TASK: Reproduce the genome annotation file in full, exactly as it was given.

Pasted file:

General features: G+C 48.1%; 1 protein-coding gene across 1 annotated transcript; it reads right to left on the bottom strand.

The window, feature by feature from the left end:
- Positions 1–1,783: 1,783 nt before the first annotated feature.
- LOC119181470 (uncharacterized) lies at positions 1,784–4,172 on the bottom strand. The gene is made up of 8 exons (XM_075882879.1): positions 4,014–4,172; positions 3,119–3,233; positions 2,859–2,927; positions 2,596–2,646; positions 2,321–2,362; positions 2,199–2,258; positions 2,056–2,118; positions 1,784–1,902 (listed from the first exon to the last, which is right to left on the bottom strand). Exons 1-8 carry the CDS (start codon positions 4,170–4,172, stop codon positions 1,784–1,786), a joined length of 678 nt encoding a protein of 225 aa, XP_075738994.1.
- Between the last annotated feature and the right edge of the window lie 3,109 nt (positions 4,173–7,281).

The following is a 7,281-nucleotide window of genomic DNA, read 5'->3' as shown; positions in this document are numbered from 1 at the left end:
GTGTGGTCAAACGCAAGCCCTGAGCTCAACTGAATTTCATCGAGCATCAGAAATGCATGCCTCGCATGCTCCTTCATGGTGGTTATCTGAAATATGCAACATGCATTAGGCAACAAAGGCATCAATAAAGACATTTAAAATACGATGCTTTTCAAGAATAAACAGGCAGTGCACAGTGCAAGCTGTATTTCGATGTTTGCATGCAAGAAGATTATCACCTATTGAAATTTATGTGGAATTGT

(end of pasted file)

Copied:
General features: G+C 48.1%; 1 protein-coding gene across 1 annotated transcript; it reads right to left on the bottom strand.

The window, feature by feature from the left end:
- Positions 1–1,783: 1,783 nt before the first annotated feature.
- LOC119181470 (uncharacterized) lies at positions 1,784–4,172 on the bottom strand. The gene is made up of 8 exons (XM_075882879.1): positions 4,014–4,172; positions 3,119–3,233; positions 2,859–2,927; positions 2,596–2,646; positions 2,321–2,362; positions 2,199–2,258; positions 2,056–2,118; positions 1,784–1,902 (listed from the first exon to the last, which is right to left on the bottom strand). Exons 1-8 carry the CDS (start codon positions 4,170–4,172, stop codon positions 1,784–1,786), a joined length of 678 nt encoding a protein of 225 aa, XP_075738994.1.
- Between the last annotated feature and the right edge of the window lie 3,109 nt (positions 4,173–7,281).

The following is a 7,281-nucleotide window of genomic DNA, read 5'->3' as shown; positions in this document are numbered from 1 at the left end:
GTGTGGTCAAACGCAAGCCCTGAGCTCAACTGAATTTCATCGAGCATCAGAAATGCATGCCTCGCATGCTCCTTCATGGTGGTTATCTGAAATATGCAACATGCATTAGGCAACAAAGGCATCAATAAAGACATTTAAAATACGATGCTTTTCAAGAATAAACAGGCAGTGCACAGTGCAAGCTGTATTTCGATGTTTGCATGCAAGAAGATTATCACCTATTGAAATTTATGTGGAATTGT